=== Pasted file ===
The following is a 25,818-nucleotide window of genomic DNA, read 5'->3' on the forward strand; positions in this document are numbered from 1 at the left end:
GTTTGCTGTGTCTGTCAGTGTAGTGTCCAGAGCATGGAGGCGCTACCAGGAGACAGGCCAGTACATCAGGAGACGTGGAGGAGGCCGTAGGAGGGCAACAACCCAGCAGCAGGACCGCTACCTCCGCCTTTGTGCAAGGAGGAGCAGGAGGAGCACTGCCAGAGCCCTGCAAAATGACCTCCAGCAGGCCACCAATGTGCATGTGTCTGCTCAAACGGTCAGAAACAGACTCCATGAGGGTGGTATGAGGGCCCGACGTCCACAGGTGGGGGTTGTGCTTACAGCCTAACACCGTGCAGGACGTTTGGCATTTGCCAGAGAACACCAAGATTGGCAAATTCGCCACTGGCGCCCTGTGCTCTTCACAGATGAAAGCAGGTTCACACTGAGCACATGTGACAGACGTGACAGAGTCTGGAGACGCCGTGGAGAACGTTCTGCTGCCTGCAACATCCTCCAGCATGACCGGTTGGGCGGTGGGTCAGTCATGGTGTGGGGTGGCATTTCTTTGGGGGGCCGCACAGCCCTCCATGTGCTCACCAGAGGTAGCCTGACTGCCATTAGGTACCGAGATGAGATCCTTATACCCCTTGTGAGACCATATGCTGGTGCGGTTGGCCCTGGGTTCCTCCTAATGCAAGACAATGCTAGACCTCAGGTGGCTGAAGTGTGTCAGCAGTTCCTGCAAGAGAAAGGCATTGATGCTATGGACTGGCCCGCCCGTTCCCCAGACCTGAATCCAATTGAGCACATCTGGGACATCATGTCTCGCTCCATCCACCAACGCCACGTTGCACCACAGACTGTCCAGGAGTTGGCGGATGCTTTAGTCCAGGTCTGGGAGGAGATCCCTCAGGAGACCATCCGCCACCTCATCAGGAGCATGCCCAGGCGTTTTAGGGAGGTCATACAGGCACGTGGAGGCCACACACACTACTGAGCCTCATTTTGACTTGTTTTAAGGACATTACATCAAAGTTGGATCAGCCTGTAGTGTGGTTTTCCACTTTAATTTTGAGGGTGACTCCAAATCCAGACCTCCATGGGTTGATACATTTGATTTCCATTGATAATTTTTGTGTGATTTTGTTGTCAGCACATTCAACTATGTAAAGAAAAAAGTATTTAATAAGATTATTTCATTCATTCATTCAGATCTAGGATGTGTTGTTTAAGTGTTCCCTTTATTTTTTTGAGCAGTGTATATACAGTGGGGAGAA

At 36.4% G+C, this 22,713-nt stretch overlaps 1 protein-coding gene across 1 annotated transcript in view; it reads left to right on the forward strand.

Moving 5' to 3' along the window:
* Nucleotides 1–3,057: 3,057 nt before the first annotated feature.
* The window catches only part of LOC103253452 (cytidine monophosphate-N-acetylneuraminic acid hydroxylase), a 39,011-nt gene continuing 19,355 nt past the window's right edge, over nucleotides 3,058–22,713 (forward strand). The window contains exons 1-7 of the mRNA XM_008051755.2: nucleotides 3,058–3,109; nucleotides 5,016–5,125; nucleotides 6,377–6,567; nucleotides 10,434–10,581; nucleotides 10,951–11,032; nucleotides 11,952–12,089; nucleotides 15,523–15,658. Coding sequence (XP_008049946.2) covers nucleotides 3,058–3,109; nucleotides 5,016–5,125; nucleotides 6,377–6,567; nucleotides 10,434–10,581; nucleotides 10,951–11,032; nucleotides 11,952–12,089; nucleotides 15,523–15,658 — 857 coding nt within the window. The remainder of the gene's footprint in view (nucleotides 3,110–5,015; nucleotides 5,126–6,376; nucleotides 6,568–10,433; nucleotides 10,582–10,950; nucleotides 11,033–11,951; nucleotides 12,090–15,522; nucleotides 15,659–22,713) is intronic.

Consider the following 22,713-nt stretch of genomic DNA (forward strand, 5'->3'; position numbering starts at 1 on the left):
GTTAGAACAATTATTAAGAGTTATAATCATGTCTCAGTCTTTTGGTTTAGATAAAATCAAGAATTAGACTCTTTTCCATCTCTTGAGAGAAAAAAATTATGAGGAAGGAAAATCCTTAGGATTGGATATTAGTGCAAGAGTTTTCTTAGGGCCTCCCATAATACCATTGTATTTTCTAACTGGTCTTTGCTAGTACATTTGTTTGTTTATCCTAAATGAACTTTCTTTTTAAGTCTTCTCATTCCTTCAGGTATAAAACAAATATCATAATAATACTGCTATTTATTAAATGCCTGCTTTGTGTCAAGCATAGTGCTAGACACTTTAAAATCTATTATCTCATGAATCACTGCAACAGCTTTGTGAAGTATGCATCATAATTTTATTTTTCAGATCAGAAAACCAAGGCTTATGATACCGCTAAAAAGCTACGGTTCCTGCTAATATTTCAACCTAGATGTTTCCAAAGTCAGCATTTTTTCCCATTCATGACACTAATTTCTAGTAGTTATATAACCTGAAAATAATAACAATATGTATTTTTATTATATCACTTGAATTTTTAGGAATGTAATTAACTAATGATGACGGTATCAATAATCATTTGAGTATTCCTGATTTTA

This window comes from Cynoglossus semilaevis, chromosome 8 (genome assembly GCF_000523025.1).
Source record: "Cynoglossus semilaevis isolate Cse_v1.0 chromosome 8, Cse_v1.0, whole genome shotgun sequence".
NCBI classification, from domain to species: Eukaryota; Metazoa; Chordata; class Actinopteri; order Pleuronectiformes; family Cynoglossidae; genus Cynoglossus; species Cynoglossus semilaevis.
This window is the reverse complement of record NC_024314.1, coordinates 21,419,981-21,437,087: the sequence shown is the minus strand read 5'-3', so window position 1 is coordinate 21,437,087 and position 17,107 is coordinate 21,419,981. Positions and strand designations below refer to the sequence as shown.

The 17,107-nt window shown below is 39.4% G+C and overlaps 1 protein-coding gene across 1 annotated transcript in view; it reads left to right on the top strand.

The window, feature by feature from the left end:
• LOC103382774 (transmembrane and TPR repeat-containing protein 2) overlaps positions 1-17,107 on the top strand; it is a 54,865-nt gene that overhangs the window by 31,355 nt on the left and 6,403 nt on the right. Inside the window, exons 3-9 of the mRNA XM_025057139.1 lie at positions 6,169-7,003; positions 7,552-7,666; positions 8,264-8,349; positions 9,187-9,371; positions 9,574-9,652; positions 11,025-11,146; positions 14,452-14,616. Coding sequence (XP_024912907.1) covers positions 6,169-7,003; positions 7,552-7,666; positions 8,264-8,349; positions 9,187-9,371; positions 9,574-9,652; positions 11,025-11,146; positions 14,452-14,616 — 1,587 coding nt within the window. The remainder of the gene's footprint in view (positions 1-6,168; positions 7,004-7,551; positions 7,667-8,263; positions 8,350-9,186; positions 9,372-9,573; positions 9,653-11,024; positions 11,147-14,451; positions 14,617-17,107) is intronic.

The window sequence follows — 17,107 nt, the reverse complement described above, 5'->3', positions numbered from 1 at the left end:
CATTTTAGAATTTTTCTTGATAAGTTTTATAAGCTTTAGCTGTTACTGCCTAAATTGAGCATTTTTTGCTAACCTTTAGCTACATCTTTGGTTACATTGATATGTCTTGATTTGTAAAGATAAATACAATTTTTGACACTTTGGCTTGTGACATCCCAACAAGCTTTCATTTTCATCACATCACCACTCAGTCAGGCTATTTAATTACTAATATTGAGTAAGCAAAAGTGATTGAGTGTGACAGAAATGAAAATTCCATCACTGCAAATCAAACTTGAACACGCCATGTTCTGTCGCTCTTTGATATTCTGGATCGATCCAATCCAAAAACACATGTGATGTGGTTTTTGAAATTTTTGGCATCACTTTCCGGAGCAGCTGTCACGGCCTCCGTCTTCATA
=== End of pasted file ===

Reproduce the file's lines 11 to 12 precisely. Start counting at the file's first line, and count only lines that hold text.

NCBI classification, from domain to species: Eukaryota; Metazoa; Chordata; class Actinopteri; order Pleuronectiformes; family Cynoglossidae; genus Cynoglossus; species Cynoglossus semilaevis.
This window is the reverse complement of record NC_024314.1, coordinates 21,419,981-21,437,087: the sequence shown is the minus strand read 5'-3', so window position 1 is coordinate 21,437,087 and position 17,107 is coordinate 21,419,981. Positions and strand designations below refer to the sequence as shown.